Friday, October 20, 2017

“The Addams Family”: An unusual musical about life and love by Elizabeth Richards


"The Addams Family” isn’t your typical musical, but anyone familiar with the characters and television show it’s based on wouldn’t expect it to be. The themes explored are universal - family relationships, misunderstandings, reluctance to accept change and the conflicting feelings that arise as children grow and develop into their own people - especially when who they become departs from what is expected. The cast of odd characters highlights the emotions that arise from these themes in an amusing - and sometimes twisted way.
 
The Addams are not a “normal” family. They embrace darkness, misery, torture and death in a way unlike most - and that’s a lot for a wide-eyed family from Ohio to process when they arrive for dinner. Love itself is an odd concept for Wednesday Addams to process, and she, along with most of her family, has a hard time with the idea. Uncle Fester, however, embraces the idea of love and works with a large cast of dead ancestors to keep the two young people together. 

As you might imagine, there’s plenty of room for misunderstanding, deception, frustration and upset, which plays out in a series of scenes featuring members of the bewildered Beineke family, the Addams family and the young lovers. 

At the Sunday matinee on October 15, a large crowd gathered at Windham Center Stage Theater to support the community production. While the first act felt a bit disjointed, and the musical accompaniment often overpowered the performers’ voices, the second act brought everything back into focus. The band was quieter after intermission making the story much easier to follow. The action really picks up in the second act, and scenes move quickly toward the final resolution. 

Although only ten of the thirty roles were speaking parts - the ensemble of dead ancestors added a lively element to the show, and the full company numbers were engaging and entertaining. The amazing costumes highlight each ancestor’s unique personality, and the movements and expression of these cast members added interest and diversity to the show.  

The show is peppered with hilarious one-liners that sometimes take a moment or two to catch, particularly with the intentionally unexpressive tone the Addams family favors. The cast did a great job conveying the personalities and conflicting emotions of each character.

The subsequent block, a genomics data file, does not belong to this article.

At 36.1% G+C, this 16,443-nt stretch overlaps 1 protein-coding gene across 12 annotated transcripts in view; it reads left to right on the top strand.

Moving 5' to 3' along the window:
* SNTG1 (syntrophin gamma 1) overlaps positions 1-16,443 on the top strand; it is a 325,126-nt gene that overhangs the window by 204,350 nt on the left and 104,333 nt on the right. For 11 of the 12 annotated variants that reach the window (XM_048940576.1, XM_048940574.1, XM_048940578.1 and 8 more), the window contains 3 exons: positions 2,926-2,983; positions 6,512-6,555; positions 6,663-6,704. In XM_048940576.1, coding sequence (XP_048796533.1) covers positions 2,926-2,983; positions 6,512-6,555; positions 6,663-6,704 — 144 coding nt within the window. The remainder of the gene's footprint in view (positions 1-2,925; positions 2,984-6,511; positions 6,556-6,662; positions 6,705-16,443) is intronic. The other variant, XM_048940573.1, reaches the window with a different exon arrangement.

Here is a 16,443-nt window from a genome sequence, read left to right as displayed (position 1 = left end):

A few members of the cast stood out. Rob Hatch as Uncle Fester brought great energy to the stage, a beacon of light in gloomy surroundings. Ali Gordon as Grandma added a great touch of humor to her scenes. John Ulmer as Pugsley convincingly conveyed the sense of jealousy and loss that comes from the prospect of a sibling leaving. And Ed Haibon as Lurch, though mainly silent, filled the stage with his presence.

This show is about family, and though the Addams and the Beinekes couldn’t be more different, both families face the same challenge - accepting the changes and transitions of life as children grow up - and adults grow apart. Each family has underlying issues that come to light, pushing the young couple apart in the process. Will love prevail? You’ll have to attend a show next weekend to see for yourself!

Upcoming performances of “The Addams Family” are on Friday, October 20 and Saturday, October 21 at 7 p.m. and Sunday, October 22 at 2 p.m. Tickets are $15 adults, $10 students and seniors. Tickets can be purchased online at www.windhamtheater.org or at the door.

First Annual Art in the Park event showcases local artisans by Jennifer Davis


It was a beautiful fall day to find local artisans gathered together at the first Annual Art in the Park event on Saturday, October 14 from 1 p.m. to 4 p.m. The event was held by the Windham Parks and Recreation Department at the Windham Town Hall playground.
 
“The purpose of this event was to showcase the talents of our local artists and musicians,” stated
Artist Tori Leavitt shows off her drawings.
Linda Brooks, Windham Parks and Recreation Director, “and we certainly accomplished that.” 

This year’s Art in the Park event hosted eight local artists and crafters, bringing with them: fiber arts, quilted bags, photography, paintings, jewelry and other crafts and art.  “I love to show off my art,” stated Tori Leavitt, a 7th grader and Windham Middle School student, who featured her beautiful drawings at the event.  

To participate in this year’s event, each participant was required to register with the Parks and Recreation Department but there was no fee required to participate.  

Michael Shaughnessy, a University of Southern Maine professor, was asked by the Parks and Recreation Department to help create a collaborative community art project during the event which could be seen when walking the area near the playground where the event was held.  The best part was that people of all ages contributed to the project.